For my 35th birthday, Steve and I drove to The American Shakespeare Center to see Hamlet. I figured it was long overdue since I teach the play, but had never seen it before. What I discovered on this little jaunt was delightful.
Shakespeare's plays are divided in to three categories: his comedies, tragedies, and histories. And Shakespeare, in general, was an expert at drawing in all members of his crowd, from the groundling peasants to Her Highness, the Queen. One way to do this? No holds barred sexual innuendo and tongue-in-cheek banter.
My list of Shakespearean plays that I've seen is shamefully small; it will be remedied, one at a time. But through the plays I have seen, and the film adaptations of a slightly larger list, I've never seen a tragedy take on quite the humor that this particular rendition of Hamlet did. And frankly, it was unexpected and appreciated.
We all know I'm a nerd, a geek, or as Shelly so lovingly puts it, a dork. I care not what you think; I enjoy my literature. But I can't help but immediately envision film noir techniques when I think of William's tragedies. They're supposed to, as Aristotle points out, elicit feelings of fear and pity and sadness, enough to bring on a catharsis. When I read the plays, I seek out the flashes of comedic relief to break up the sheer curtain of mourning that drops down on me. Come on - His expressions are beautiful, but dark. The directors of the film adaptations seem to take that feeling and run with it, though many times their intent seems too contrived.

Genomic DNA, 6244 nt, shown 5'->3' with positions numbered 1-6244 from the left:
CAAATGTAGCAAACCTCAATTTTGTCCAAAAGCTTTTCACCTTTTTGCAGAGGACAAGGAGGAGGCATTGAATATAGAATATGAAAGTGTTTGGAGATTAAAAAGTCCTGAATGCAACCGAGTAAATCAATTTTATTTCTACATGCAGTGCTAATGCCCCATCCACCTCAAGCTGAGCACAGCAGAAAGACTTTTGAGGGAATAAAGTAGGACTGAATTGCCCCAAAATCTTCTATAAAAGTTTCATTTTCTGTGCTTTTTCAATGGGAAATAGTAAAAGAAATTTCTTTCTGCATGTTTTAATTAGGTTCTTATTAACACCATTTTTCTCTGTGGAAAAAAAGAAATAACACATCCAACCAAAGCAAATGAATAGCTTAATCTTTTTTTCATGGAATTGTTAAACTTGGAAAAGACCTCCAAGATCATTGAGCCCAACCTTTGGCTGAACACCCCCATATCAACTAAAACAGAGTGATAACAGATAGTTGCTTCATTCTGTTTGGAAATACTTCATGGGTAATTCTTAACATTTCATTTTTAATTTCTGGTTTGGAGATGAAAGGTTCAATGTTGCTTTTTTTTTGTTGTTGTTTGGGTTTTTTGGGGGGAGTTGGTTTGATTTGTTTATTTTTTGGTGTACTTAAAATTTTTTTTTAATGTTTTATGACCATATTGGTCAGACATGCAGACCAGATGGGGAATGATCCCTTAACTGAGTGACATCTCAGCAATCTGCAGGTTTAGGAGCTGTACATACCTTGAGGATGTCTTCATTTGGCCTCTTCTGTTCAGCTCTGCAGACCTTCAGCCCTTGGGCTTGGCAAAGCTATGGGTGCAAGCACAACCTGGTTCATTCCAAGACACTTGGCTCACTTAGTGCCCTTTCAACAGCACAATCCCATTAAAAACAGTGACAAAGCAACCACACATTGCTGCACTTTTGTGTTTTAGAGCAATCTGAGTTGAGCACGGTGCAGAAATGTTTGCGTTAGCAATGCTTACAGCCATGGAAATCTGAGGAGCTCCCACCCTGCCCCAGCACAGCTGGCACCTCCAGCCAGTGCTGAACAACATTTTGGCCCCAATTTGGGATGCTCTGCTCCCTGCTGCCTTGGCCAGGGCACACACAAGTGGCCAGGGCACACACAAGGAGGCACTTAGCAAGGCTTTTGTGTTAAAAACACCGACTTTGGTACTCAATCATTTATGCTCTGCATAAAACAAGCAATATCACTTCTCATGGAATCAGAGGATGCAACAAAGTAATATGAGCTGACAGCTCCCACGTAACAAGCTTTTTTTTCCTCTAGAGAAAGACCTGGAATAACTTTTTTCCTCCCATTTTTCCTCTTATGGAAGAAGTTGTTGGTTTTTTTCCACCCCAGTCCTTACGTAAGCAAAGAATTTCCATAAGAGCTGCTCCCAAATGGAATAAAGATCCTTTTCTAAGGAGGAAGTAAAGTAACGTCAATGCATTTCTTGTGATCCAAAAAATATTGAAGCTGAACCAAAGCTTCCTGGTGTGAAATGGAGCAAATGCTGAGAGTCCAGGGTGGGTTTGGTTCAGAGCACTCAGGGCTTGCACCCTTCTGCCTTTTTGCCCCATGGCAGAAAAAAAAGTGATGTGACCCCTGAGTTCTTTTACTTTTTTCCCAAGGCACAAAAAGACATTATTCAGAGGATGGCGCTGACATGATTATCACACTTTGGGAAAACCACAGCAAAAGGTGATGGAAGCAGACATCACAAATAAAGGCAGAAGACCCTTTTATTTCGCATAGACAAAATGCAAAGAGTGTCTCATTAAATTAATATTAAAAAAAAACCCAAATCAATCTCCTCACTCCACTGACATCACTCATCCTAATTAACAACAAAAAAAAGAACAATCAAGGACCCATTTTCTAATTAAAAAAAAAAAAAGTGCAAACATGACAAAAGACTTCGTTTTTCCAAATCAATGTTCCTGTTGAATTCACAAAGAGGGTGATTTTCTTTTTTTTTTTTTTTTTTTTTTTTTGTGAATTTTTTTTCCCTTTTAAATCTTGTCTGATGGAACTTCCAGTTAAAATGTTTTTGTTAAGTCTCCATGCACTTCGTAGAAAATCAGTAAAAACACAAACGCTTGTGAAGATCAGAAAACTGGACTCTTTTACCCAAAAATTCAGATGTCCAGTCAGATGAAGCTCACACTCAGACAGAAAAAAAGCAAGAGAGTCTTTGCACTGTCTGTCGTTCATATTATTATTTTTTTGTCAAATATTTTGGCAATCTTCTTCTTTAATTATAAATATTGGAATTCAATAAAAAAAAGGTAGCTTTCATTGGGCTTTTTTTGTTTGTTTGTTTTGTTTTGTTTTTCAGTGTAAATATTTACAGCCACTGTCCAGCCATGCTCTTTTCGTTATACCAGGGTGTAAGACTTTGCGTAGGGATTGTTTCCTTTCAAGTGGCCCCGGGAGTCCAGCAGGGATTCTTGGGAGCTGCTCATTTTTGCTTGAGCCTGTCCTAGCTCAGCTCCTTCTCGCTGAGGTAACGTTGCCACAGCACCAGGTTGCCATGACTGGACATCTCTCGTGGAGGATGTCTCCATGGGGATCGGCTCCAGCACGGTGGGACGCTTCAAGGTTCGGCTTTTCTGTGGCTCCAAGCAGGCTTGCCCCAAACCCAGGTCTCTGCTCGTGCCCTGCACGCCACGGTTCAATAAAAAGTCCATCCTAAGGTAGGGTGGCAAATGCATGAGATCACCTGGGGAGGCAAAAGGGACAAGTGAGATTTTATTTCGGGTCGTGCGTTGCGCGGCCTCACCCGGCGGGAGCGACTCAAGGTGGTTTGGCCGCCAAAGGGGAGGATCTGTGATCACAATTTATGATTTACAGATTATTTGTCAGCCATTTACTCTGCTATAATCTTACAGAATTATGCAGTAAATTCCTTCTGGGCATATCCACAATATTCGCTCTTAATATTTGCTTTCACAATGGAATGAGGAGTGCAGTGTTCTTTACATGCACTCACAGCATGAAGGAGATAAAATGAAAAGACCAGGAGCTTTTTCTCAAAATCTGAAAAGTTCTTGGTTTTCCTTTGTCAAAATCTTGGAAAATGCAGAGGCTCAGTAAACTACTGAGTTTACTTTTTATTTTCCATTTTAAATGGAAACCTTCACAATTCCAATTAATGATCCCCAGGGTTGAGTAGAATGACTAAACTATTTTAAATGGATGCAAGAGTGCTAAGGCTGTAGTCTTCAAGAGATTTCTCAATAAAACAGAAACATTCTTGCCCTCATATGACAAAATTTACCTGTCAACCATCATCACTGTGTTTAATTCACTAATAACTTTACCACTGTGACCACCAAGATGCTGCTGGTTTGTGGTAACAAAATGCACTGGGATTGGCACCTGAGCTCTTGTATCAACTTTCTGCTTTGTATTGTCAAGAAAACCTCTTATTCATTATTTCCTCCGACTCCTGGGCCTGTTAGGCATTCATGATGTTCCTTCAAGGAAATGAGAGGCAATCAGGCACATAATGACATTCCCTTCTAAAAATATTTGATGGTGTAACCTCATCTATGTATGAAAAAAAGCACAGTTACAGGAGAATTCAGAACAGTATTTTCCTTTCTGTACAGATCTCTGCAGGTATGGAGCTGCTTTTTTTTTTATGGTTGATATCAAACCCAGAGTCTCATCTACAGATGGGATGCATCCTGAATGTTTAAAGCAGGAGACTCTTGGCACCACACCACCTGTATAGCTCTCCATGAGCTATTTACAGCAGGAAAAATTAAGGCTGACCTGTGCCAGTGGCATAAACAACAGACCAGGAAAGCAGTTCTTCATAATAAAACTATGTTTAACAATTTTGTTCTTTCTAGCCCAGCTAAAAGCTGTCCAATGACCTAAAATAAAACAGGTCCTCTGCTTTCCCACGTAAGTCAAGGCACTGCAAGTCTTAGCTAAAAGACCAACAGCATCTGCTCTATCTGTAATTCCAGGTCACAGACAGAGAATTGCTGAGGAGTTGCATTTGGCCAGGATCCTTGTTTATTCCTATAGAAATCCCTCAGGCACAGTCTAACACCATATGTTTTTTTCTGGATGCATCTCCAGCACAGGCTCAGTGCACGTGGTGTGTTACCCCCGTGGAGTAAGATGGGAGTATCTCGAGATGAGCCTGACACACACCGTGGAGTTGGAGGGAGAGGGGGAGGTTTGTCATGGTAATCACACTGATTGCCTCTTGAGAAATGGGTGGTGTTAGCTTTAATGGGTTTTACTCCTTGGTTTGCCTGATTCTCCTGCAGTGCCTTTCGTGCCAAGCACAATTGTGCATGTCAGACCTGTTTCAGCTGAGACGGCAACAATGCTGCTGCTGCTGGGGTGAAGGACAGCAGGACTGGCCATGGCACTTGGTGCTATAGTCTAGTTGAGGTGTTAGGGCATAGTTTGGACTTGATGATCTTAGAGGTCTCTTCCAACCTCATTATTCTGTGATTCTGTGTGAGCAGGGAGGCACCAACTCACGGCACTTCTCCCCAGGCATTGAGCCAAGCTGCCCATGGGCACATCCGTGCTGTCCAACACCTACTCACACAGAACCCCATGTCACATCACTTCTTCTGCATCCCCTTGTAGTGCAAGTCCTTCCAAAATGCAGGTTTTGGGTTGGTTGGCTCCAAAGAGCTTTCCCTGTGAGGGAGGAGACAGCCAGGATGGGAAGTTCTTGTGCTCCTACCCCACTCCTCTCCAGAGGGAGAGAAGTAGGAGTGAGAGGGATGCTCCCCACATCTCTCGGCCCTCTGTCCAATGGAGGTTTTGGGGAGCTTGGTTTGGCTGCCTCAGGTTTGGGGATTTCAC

But here, joy of joys, was an adaptation that fully engaged the banter Shakespeare is known for. Granted, a few errors in the memories of the illustrious actors helped - seriously - Polonius was ranting on about his son, Laertes and forgot what came next. The poor audience member who had the luck to sit in the Lord's chair on stage was asked what came next. "Line? What's my line?" "Um, I don't know..." Hilarious! Yes, some impromptu improvisation took place throughout the play. But the actors still, for the most part, owned their roles. Hamlet, the younger, was quite convincing and would provide much fodder for discussion in my class - was he truly insane? Did he pretend too much until he took on some of the insanity? Or, as Steve thinks (and with this rendition, I tend to agree) did he really know all along his own wits and simply fool everyone else?
My point is that this is the first time I've witnessed any sort of Shakespearean tragedy that made use of the full amount of comedy present in everyday (Elizabethan) colloquialisms and vernacular, in banter, in day-to-day emotions that we have as children, parents, friends, sisters, brothers. This particular troupe truly made the play come alive for me, and I can hardly wait to bring these ideas to my classroom. For now, though, I need to re-read Othello...Summer reading projects will be here before I know it.